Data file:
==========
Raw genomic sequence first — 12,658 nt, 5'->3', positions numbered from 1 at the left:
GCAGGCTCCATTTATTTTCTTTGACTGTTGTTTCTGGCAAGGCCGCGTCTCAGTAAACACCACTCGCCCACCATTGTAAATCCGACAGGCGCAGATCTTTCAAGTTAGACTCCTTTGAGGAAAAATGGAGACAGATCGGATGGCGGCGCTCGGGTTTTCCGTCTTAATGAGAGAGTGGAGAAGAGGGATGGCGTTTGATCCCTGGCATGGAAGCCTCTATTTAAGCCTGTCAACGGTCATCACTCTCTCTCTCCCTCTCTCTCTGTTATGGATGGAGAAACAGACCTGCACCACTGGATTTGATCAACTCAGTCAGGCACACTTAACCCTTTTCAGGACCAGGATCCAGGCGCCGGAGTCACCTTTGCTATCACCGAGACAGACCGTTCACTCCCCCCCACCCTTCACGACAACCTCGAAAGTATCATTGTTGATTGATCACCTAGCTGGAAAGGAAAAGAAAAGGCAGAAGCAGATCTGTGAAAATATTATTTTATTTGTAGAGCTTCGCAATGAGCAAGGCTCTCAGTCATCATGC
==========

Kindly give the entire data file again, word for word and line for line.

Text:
Raw genomic sequence first — 12,658 nt, 5'->3', positions numbered from 1 at the left:
GCAGGCTCCATTTATTTTCTTTGACTGTTGTTTCTGGCAAGGCCGCGTCTCAGTAAACACCACTCGCCCACCATTGTAAATCCGACAGGCGCAGATCTTTCAAGTTAGACTCCTTTGAGGAAAAATGGAGACAGATCGGATGGCGGCGCTCGGGTTTTCCGTCTTAATGAGAGAGTGGAGAAGAGGGATGGCGTTTGATCCCTGGCATGGAAGCCTCTATTTAAGCCTGTCAACGGTCATCACTCTCTCTCTCCCTCTCTCTCTGTTATGGATGGAGAAACAGACCTGCACCACTGGATTTGATCAACTCAGTCAGGCACACTTAACCCTTTTCAGGACCAGGATCCAGGCGCCGGAGTCACCTTTGCTATCACCGAGACAGACCGTTCACTCCCCCCCACCCTTCACGACAACCTCGAAAGTATCATTGTTGATTGATCACCTAGCTGGAAAGGAAAAGAAAAGGCAGAAGCAGATCTGTGAAAATATTATTTTATTTGTAGAGCTTCGCAATGAGCAAGGCTCTCAGTCATCATGC